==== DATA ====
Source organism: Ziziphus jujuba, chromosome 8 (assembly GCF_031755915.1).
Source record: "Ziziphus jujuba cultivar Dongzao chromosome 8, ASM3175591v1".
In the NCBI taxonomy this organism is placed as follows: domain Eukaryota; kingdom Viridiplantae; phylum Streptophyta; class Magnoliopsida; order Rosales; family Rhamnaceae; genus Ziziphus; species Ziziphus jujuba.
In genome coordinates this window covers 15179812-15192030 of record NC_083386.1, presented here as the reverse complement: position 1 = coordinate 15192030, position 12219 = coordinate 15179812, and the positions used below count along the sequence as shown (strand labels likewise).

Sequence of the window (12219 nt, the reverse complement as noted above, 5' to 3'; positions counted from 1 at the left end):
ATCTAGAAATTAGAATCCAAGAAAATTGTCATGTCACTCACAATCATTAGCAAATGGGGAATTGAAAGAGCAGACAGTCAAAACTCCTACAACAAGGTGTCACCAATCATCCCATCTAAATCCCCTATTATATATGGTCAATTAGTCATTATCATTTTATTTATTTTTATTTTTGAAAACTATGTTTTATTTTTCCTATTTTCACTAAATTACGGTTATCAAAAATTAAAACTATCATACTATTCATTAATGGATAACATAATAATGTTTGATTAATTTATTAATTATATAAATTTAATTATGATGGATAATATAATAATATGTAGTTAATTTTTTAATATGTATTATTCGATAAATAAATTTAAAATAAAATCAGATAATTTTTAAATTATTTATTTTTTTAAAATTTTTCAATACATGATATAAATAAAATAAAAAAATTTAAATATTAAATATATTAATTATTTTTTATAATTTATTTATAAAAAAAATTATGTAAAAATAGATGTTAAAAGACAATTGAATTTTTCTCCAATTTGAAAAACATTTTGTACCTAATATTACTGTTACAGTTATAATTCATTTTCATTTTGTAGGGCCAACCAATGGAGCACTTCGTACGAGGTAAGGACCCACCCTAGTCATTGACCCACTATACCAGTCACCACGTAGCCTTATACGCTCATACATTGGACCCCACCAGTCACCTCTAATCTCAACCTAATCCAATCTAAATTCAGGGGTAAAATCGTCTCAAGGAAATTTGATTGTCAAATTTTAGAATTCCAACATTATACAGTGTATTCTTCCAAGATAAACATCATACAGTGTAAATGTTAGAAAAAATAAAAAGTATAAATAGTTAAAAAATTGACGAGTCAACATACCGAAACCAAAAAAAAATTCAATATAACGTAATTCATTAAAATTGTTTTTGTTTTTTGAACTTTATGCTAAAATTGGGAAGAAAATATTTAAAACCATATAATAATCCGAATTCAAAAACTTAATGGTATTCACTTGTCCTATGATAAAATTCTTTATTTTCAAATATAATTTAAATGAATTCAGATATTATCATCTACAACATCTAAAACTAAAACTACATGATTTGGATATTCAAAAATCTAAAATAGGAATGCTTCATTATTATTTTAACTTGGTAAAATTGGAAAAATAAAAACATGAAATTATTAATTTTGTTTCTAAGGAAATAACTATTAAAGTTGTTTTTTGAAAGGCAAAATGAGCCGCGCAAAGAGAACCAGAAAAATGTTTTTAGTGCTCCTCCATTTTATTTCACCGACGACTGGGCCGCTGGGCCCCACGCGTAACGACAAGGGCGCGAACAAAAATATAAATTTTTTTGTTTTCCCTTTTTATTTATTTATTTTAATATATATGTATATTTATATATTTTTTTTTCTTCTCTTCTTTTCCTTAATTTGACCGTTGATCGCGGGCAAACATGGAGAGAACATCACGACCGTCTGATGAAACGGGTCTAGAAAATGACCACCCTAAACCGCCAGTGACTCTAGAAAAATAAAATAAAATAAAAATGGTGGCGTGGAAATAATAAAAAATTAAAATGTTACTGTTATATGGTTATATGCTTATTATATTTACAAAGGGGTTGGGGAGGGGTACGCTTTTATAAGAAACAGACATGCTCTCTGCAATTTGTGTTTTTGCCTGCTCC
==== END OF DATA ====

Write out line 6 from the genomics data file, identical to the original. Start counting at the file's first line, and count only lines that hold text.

ATCTAGAAATTAGAATCCAAGAAAATTGTCATGTCACTCACAATCATTAGCAAATGGGGAATTGAAAGAGCAGACAGTCAAAACTCCTACAACAAGGTGTCACCAATCATCCCATCTAAATCCCCTATTATATATGGTCAATTAGTCATTATCATTTTATTTATTTTTATTTTTGAAAACTATGTTTTATTTTTCCTATTTTCACTAAATTACGGTTATCAAAAATTAAAACTATCATACTATTCATTAATGGATAACATAATAATGTTTGATTAATTTATTAATTATATAAATTTAATTATGATGGATAATATAATAATATGTAGTTAATTTTTTAATATGTATTATTCGATAAATAAATTTAAAATAAAATCAGATAATTTTTAAATTATTTATTTTTTTAAAATTTTTCAATACATGATATAAATAAAATAAAAAAATTTAAATATTAAATATATTAATTATTTTTTATAATTTATTTATAAAAAAAATTATGTAAAAATAGATGTTAAAAGACAATTGAATTTTTCTCCAATTTGAAAAACATTTTGTACCTAATATTACTGTTACAGTTATAATTCATTTTCATTTTGTAGGGCCAACCAATGGAGCACTTCGTACGAGGTAAGGACCCACCCTAGTCATTGACCCACTATACCAGTCACCACGTAGCCTTATACGCTCATACATTGGACCCCACCAGTCACCTCTAATCTCAACCTAATCCAATCTAAATTCAGGGGTAAAATCGTCTCAAGGAAATTTGATTGTCAAATTTTAGAATTCCAACATTATACAGTGTATTCTTCCAAGATAAACATCATACAGTGTAAATGTTAGAAAAAATAAAAAGTATAAATAGTTAAAAAATTGACGAGTCAACATACCGAAACCAAAAAAAAATTCAATATAACGTAATTCATTAAAATTGTTTTTGTTTTTTGAACTTTATGCTAAAATTGGGAAGAAAATATTTAAAACCATATAATAATCCGAATTCAAAAACTTAATGGTATTCACTTGTCCTATGATAAAATTCTTTATTTTCAAATATAATTTAAATGAATTCAGATATTATCATCTACAACATCTAAAACTAAAACTACATGATTTGGATATTCAAAAATCTAAAATAGGAATGCTTCATTATTATTTTAACTTGGTAAAATTGGAAAAATAAAAACATGAAATTATTAATTTTGTTTCTAAGGAAATAACTATTAAAGTTGTTTTTTGAAAGGCAAAATGAGCCGCGCAAAGAGAACCAGAAAAATGTTTTTAGTGCTCCTCCATTTTATTTCACCGACGACTGGGCCGCTGGGCCCCACGCGTAACGACAAGGGCGCGAACAAAAATATAAATTTTTTTGTTTTCCCTTTTTATTTATTTATTTTAATATATATGTATATTTATATATTTTTTTTTCTTCTCTTCTTTTCCTTAATTTGACCGTTGATCGCGGGCAAACATGGAGAGAACATCACGACCGTCTGATGAAACGGGTCTAGAAAATGACCACCCTAAACCGCCAGTGACTCTAGAAAAATAAAATAAAATAAAAATGGTGGCGTGGAAATAATAAAAAATTAAAATGTTACTGTTATATGGTTATATGCTTATTATATTTACAAAGGGGTTGGGGAGGGGTACGCTTTTATAAGAAACAGACATGCTCTCTGCAATTTGTGTTTTTGCCTGCTCC